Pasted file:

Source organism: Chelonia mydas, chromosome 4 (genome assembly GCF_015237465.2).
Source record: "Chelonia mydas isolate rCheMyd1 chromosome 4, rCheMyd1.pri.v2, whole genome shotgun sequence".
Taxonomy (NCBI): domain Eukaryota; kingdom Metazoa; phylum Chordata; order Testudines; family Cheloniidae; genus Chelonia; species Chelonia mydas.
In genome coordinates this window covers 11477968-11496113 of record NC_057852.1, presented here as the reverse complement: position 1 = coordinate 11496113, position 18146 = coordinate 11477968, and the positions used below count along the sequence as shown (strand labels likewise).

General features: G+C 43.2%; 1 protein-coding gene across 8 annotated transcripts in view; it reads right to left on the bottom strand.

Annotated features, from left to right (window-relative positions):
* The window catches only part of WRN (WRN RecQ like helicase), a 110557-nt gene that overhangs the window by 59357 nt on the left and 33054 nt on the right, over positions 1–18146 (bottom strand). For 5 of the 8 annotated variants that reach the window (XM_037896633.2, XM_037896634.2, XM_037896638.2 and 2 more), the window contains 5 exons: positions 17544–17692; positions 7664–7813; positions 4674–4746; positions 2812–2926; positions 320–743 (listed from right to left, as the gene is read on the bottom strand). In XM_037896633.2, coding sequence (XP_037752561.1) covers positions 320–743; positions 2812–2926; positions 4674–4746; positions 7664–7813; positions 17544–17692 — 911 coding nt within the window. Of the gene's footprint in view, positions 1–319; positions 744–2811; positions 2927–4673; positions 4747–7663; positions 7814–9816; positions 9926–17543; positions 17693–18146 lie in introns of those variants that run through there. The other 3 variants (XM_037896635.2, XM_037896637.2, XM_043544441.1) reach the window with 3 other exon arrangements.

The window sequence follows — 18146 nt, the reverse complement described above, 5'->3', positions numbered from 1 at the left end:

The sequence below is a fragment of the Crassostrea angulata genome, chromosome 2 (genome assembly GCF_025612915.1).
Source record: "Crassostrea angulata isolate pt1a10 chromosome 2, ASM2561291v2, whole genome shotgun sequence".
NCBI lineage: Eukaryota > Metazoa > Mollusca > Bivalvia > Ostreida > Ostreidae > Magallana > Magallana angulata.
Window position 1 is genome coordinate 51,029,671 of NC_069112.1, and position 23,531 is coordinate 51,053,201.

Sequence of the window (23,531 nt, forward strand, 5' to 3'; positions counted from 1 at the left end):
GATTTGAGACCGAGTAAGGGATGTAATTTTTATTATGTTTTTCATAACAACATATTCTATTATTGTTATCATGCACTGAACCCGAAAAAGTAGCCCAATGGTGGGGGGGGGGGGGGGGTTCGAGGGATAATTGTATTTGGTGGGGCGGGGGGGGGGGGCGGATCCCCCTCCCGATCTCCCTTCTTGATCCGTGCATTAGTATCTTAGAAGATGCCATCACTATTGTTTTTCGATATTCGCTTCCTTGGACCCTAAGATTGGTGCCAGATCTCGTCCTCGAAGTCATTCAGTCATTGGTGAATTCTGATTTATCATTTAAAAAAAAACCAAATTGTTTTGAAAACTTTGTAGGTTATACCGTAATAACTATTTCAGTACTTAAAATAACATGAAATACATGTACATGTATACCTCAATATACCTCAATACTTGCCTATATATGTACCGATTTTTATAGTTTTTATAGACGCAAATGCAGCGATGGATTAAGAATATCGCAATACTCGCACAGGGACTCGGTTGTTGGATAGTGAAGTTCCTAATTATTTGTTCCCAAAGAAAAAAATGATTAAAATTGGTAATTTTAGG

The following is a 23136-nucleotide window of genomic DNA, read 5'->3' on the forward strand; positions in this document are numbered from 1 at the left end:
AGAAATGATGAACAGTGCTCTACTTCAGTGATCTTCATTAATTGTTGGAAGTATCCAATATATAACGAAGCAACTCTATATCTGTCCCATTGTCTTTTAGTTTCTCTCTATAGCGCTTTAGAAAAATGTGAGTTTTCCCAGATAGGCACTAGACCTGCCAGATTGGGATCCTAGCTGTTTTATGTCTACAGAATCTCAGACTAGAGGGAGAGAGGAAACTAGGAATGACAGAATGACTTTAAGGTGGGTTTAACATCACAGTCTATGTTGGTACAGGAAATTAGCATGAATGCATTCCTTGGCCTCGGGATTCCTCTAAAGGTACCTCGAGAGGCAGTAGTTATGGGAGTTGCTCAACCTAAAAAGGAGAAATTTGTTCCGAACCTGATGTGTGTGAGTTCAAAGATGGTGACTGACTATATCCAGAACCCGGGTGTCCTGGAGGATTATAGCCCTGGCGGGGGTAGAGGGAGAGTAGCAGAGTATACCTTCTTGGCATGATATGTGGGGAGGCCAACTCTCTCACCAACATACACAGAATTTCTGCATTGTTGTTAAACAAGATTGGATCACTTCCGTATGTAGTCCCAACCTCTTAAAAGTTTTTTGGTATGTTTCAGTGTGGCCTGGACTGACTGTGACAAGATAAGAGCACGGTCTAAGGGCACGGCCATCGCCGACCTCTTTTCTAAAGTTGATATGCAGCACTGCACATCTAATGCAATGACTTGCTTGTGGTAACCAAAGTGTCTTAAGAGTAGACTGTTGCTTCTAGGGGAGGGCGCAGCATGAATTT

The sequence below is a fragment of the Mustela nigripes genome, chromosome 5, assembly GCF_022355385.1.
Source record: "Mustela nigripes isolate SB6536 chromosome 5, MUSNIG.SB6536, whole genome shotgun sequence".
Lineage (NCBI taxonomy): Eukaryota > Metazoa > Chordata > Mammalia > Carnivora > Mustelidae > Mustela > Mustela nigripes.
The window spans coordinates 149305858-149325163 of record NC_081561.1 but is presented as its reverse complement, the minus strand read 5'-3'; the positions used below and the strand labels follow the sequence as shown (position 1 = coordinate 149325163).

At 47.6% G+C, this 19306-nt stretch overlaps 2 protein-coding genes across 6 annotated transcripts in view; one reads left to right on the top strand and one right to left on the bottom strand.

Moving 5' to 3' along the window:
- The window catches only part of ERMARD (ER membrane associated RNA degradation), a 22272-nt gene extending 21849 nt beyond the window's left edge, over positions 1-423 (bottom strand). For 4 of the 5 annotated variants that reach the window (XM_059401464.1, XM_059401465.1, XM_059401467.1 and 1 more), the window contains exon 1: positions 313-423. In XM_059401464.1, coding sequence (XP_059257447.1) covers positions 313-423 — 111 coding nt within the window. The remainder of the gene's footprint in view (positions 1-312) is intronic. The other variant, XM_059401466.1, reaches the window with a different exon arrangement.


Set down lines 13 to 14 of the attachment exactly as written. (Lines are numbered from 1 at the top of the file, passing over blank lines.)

Sequence of the window (23,531 nt, forward strand, 5' to 3'; positions counted from 1 at the left end):
GATTTGAGACCGAGTAAGGGATGTAATTTTTATTATGTTTTTCATAACAACATATTCTATTATTGTTATCATGCACTGAACCCGAAAAAGTAGCCCAATGGTGGGGGGGGGGGGGGGGTTCGAGGGATAATTGTATTTGGTGGGGCGGGGGGGGGGGGCGGATCCCCCTCCCGATCTCCCTTCTTGATCCGTGCATTAGTATCTTAGAAGATGCCATCACTATTGTTTTTCGATATTCGCTTCCTTGGACCCTAAGATTGGTGCCAGATCTCGTCCTCGAAGTCATTCAGTCATTGGTGAATTCTGATTTATCATTTAAAAAAAAACCAAATTGTTTTGAAAACTTTGTAGGTTATACCGTAATAACTATTTCAGTACTTAAAATAACATGAAATACATGTACATGTATACCTCAATATACCTCAATACTTGCCTATATATGTACCGATTTTTATAGTTTTTATAGACGCAAATGCAGCGATGGATTAAGAATATCGCAATACTCGCACAGGGACTCGGTTGTTGGATAGTGAAGTTCCTAATTATTTGTTCCCAAAGAAAAAAATGATTAAAATTGGTAATTTTAGG